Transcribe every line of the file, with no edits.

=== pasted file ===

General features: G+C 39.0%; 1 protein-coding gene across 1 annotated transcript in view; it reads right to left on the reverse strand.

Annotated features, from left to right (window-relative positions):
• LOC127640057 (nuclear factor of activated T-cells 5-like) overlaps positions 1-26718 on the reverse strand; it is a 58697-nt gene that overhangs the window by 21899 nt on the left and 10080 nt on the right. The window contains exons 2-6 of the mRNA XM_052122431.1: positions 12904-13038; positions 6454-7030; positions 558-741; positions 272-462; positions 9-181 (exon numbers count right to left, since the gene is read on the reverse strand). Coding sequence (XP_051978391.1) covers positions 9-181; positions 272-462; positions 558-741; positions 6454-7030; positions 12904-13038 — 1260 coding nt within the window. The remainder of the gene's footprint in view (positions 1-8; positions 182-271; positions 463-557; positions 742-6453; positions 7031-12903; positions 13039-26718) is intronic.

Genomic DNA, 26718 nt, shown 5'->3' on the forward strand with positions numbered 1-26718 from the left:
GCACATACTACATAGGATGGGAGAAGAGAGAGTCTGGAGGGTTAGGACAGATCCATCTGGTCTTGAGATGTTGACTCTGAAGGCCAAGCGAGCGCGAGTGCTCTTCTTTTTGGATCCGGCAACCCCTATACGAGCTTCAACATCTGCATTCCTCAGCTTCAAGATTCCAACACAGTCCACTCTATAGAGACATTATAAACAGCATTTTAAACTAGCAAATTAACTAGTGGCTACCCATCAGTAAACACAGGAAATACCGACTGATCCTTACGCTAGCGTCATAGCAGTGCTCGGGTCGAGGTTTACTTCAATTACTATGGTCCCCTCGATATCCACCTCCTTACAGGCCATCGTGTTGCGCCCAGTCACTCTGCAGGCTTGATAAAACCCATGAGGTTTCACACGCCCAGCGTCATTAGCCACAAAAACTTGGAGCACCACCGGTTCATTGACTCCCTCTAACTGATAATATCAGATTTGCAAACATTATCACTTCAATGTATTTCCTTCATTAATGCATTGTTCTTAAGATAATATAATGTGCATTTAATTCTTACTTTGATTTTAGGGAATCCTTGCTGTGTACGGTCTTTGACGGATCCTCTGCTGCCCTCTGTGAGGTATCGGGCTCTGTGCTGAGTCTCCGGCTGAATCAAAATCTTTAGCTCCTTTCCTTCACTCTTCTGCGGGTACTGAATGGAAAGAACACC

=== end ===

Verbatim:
General features: G+C 39.0%; 1 protein-coding gene across 1 annotated transcript in view; it reads right to left on the reverse strand.

Annotated features, from left to right (window-relative positions):
• LOC127640057 (nuclear factor of activated T-cells 5-like) overlaps positions 1-26718 on the reverse strand; it is a 58697-nt gene that overhangs the window by 21899 nt on the left and 10080 nt on the right. The window contains exons 2-6 of the mRNA XM_052122431.1: positions 12904-13038; positions 6454-7030; positions 558-741; positions 272-462; positions 9-181 (exon numbers count right to left, since the gene is read on the reverse strand). Coding sequence (XP_051978391.1) covers positions 9-181; positions 272-462; positions 558-741; positions 6454-7030; positions 12904-13038 — 1260 coding nt within the window. The remainder of the gene's footprint in view (positions 1-8; positions 182-271; positions 463-557; positions 742-6453; positions 7031-12903; positions 13039-26718) is intronic.

Genomic DNA, 26718 nt, shown 5'->3' on the forward strand with positions numbered 1-26718 from the left:
GCACATACTACATAGGATGGGAGAAGAGAGAGTCTGGAGGGTTAGGACAGATCCATCTGGTCTTGAGATGTTGACTCTGAAGGCCAAGCGAGCGCGAGTGCTCTTCTTTTTGGATCCGGCAACCCCTATACGAGCTTCAACATCTGCATTCCTCAGCTTCAAGATTCCAACACAGTCCACTCTATAGAGACATTATAAACAGCATTTTAAACTAGCAAATTAACTAGTGGCTACCCATCAGTAAACACAGGAAATACCGACTGATCCTTACGCTAGCGTCATAGCAGTGCTCGGGTCGAGGTTTACTTCAATTACTATGGTCCCCTCGATATCCACCTCCTTACAGGCCATCGTGTTGCGCCCAGTCACTCTGCAGGCTTGATAAAACCCATGAGGTTTCACACGCCCAGCGTCATTAGCCACAAAAACTTGGAGCACCACCGGTTCATTGACTCCCTCTAACTGATAATATCAGATTTGCAAACATTATCACTTCAATGTATTTCCTTCATTAATGCATTGTTCTTAAGATAATATAATGTGCATTTAATTCTTACTTTGATTTTAGGGAATCCTTGCTGTGTACGGTCTTTGACGGATCCTCTGCTGCCCTCTGTGAGGTATCGGGCTCTGTGCTGAGTCTCCGGCTGAATCAAAATCTTTAGCTCCTTTCCTTCACTCTTCTGCGGGTACTGAATGGAAAGAACACC